PARENTS have praised a ‘miracle’ cream that they swear cleared up their daughter’s terrible eczema for the first time.
Baby Nola, just 13 months, suffered from the itchy skin condition all over her arms and face since the day she was born.
After trying many lotions and moisturisers, Nola’s despairing mum Emily Harris decided to give a £7.99 cream a try.
Within days the skin condition had cleared up Nola’s eczema, she said.
“I haven’t seen her skin this clear since she was a newborn – it’s amazing!” she said.
Eczema is a common skin condition that causes patches of skin that are itchy, cracked and sore.
The most common form of the condition, known as atopic eczema, affects one in five children and one in ten adults in the UK, according to the NHS.
The mum had used Balmond’s Skin Salvation on her daughters sore skin.
The balm has been dubbed ‘ a miracle in a jar ‘ by some users.
One happy shopper wrote: “My 4 years old started to have pretty bad eczema on his face, neck hands and ears.
“I was getting a bit anxious trying different lotions and even cortisone and nothing works.
“Yesterday I decided to apply the lotion only on his neck to try it out.
“His neck was, extremely dry, had red patches all over, it was painful and itchy.
“But after applying this lotion overnight he woke up with nothing on his neck.
“It was like he never had eczema.”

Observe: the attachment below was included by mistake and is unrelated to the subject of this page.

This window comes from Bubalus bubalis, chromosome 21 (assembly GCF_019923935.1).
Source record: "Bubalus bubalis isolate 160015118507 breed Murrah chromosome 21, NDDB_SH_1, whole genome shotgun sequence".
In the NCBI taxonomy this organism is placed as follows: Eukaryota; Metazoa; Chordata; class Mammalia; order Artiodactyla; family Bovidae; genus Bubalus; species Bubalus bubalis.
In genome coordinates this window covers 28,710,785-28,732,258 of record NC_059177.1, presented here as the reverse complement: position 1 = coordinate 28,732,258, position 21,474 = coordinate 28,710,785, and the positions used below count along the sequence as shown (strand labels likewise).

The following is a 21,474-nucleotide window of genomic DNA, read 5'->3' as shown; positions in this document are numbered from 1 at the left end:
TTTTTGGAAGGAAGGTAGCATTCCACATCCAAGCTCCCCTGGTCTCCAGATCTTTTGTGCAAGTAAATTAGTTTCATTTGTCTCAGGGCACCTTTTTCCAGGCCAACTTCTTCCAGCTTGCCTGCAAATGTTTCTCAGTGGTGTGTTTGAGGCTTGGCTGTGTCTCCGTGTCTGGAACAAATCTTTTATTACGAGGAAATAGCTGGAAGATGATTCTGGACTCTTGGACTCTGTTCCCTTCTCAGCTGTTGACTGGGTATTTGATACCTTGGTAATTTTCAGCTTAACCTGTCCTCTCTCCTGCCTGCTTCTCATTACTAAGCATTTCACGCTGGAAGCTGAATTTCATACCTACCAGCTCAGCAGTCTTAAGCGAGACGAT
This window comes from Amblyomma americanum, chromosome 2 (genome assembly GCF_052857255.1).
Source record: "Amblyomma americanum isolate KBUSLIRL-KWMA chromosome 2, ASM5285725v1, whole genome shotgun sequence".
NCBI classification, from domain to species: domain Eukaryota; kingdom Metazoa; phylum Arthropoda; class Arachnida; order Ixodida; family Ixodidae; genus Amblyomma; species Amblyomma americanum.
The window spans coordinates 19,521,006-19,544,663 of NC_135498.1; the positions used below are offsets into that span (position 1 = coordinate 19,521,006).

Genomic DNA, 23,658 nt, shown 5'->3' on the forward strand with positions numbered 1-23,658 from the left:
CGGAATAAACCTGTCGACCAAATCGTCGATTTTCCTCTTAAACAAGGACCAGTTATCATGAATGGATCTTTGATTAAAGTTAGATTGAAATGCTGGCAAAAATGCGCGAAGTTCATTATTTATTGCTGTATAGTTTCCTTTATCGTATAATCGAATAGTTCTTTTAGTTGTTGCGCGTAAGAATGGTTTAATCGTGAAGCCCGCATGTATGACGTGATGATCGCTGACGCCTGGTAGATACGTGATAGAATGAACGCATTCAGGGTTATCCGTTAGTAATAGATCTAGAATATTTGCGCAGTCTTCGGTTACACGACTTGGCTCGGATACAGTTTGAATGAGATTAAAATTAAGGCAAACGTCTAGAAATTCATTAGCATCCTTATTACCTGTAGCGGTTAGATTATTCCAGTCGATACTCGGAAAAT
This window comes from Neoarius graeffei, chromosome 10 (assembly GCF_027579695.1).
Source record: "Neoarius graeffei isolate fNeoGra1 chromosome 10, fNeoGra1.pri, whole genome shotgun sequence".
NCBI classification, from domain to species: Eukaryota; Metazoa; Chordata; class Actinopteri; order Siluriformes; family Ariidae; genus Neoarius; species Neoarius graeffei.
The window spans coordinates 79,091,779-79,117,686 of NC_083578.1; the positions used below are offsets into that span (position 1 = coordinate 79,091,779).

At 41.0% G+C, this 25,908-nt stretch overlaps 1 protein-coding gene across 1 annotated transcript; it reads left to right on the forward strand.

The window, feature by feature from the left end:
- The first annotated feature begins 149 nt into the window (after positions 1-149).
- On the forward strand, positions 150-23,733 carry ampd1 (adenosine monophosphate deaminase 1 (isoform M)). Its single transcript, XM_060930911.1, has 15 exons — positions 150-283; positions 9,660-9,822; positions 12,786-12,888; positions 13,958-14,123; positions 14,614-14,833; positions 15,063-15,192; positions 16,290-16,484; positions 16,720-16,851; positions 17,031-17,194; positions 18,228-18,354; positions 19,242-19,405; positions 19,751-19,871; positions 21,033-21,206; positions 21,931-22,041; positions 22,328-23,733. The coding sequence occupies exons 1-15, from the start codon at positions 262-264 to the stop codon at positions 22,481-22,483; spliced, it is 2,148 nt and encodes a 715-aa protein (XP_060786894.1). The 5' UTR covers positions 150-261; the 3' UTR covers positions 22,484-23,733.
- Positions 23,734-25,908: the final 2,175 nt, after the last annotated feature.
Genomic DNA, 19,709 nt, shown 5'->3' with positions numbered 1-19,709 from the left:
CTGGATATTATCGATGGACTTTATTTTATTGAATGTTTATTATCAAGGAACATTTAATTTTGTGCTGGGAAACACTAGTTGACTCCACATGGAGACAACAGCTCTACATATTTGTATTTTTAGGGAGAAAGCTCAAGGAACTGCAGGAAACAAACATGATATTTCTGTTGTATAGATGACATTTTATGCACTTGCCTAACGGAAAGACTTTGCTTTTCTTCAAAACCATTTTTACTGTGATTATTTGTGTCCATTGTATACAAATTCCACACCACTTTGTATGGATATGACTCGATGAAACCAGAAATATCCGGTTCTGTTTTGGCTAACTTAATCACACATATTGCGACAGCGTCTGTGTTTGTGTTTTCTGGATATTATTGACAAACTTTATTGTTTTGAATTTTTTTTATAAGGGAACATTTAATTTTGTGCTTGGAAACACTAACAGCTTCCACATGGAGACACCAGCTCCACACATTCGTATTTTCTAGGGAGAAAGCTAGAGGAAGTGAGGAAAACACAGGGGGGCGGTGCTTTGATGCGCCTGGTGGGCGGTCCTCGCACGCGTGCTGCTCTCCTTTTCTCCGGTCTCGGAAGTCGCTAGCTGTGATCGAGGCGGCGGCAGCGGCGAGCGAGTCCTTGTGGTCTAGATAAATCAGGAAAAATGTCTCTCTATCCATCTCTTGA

Another user with eczema said: “I came across this cream in roughly my late 20s early 30s and have been using it for many years now, and it’s the first one that has really helped.”
How to best treat eczema in children
There’s no cure for the skin condition, but there are several ways in which you can reduce your child’s symptoms.
The main treatments for atopic eczema are:
- moisturisers – used every day to stop the skin becoming dry
- topical corticosteroids – creams and ointments used to reduce swelling and redness during flare-ups
As well as using treatments for eczema, experts advise other things you can help your child do to help ease symptoms.
- try not to scratch (anti-scratch mittens, keeping nails short and keep skin covered)
- Avoid triggers (heat, itchy fabrics, detergents)
- dietary changes (some foods, such as eggs and cows’ milk, can trigger eczema symptoms, but see a GP before making significant chances to your child’s diet)
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